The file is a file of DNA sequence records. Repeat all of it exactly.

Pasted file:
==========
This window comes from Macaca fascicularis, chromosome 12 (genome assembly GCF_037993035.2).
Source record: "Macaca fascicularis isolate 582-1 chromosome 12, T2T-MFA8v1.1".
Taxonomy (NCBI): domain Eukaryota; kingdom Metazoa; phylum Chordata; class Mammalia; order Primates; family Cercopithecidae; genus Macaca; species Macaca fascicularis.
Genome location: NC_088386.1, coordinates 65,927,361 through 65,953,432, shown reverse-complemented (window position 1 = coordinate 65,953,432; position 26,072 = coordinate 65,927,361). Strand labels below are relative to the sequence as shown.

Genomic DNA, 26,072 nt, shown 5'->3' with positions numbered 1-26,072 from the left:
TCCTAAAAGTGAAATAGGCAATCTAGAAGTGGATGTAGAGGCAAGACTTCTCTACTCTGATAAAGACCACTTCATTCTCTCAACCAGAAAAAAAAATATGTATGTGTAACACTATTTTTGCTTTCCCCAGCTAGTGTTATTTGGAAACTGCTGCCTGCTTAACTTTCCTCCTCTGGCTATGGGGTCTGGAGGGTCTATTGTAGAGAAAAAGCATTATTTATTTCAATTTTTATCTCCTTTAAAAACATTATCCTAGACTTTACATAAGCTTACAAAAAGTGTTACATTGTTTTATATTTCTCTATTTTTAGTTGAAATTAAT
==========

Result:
This window comes from Macaca fascicularis, chromosome 12 (genome assembly GCF_037993035.2).
Source record: "Macaca fascicularis isolate 582-1 chromosome 12, T2T-MFA8v1.1".
Taxonomy (NCBI): domain Eukaryota; kingdom Metazoa; phylum Chordata; class Mammalia; order Primates; family Cercopithecidae; genus Macaca; species Macaca fascicularis.
Genome location: NC_088386.1, coordinates 65,927,361 through 65,953,432, shown reverse-complemented (window position 1 = coordinate 65,953,432; position 26,072 = coordinate 65,927,361). Strand labels below are relative to the sequence as shown.

Genomic DNA, 26,072 nt, shown 5'->3' with positions numbered 1-26,072 from the left:
TCCTAAAAGTGAAATAGGCAATCTAGAAGTGGATGTAGAGGCAAGACTTCTCTACTCTGATAAAGACCACTTCATTCTCTCAACCAGAAAAAAAAATATGTATGTGTAACACTATTTTTGCTTTCCCCAGCTAGTGTTATTTGGAAACTGCTGCCTGCTTAACTTTCCTCCTCTGGCTATGGGGTCTGGAGGGTCTATTGTAGAGAAAAAGCATTATTTATTTCAATTTTTATCTCCTTTAAAAACATTATCCTAGACTTTACATAAGCTTACAAAAAGTGTTACATTGTTTTATATTTCTCTATTTTTAGTTGAAATTAAT